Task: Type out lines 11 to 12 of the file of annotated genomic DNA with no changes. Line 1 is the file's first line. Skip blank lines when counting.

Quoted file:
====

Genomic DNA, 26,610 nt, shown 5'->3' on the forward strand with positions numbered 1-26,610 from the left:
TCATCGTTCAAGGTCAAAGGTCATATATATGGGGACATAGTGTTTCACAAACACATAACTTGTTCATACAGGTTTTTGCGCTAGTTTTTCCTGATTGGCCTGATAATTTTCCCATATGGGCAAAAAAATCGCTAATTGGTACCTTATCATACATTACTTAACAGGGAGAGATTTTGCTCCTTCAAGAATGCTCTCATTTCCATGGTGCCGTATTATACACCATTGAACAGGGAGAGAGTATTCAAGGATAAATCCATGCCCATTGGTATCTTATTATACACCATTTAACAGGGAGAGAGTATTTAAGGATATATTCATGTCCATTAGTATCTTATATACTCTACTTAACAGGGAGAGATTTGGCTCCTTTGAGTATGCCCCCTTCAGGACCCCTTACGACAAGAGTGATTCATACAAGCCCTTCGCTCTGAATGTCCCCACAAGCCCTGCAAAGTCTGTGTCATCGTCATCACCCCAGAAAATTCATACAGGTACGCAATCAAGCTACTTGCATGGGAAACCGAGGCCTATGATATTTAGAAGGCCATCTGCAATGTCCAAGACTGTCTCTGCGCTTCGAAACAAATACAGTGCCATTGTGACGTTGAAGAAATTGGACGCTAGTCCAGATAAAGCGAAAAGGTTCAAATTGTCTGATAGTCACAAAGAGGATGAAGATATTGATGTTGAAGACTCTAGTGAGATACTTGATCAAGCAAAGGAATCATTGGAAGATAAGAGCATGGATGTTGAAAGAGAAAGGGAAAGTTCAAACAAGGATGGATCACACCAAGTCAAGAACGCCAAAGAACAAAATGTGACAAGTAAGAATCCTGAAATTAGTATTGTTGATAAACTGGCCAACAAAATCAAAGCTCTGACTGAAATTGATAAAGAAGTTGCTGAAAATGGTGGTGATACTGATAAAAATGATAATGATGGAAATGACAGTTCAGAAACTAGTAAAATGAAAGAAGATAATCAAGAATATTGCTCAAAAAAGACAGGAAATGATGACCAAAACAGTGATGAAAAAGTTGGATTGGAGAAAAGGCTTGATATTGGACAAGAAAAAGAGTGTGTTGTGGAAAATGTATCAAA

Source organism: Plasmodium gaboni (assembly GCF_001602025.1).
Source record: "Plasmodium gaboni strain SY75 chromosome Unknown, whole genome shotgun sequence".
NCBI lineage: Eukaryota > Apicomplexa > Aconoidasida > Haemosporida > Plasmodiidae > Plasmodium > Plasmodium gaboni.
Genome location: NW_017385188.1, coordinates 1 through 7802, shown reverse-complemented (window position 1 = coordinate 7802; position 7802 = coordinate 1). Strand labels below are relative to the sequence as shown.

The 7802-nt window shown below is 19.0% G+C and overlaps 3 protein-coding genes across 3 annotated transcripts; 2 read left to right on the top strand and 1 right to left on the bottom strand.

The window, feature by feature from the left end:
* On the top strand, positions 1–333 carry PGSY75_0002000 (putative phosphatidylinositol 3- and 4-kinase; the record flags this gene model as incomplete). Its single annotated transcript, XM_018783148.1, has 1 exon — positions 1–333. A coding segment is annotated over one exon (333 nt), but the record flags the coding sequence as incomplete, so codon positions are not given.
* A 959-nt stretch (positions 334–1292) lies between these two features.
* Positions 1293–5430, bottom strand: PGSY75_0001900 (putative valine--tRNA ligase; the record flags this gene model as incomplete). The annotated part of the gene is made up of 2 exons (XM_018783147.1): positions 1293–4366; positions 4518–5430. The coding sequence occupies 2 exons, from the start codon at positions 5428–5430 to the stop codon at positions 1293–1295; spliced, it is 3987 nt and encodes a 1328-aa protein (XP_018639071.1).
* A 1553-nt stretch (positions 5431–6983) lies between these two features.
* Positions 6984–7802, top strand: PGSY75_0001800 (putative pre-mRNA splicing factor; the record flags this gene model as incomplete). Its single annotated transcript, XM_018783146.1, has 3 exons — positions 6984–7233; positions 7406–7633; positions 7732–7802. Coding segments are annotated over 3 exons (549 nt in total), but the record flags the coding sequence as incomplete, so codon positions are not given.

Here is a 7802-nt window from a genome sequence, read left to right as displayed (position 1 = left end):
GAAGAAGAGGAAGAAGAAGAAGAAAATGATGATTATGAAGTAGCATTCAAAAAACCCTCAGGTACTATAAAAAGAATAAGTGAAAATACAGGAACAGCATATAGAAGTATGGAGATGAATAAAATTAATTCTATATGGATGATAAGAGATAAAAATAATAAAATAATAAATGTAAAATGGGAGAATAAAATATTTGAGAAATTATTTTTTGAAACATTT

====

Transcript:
* Positions 1293–5430, bottom strand: PGSY75_0001900 (putative valine--tRNA ligase; the record flags this gene model as incomplete). The annotated part of the gene is made up of 2 exons (XM_018783147.1): positions 1293–4366; positions 4518–5430. The coding sequence occupies 2 exons, from the start codon at positions 5428–5430 to the stop codon at positions 1293–1295; spliced, it is 3987 nt and encodes a 1328-aa protein (XP_018639071.1).
* A 1553-nt stretch (positions 5431–6983) lies between these two features.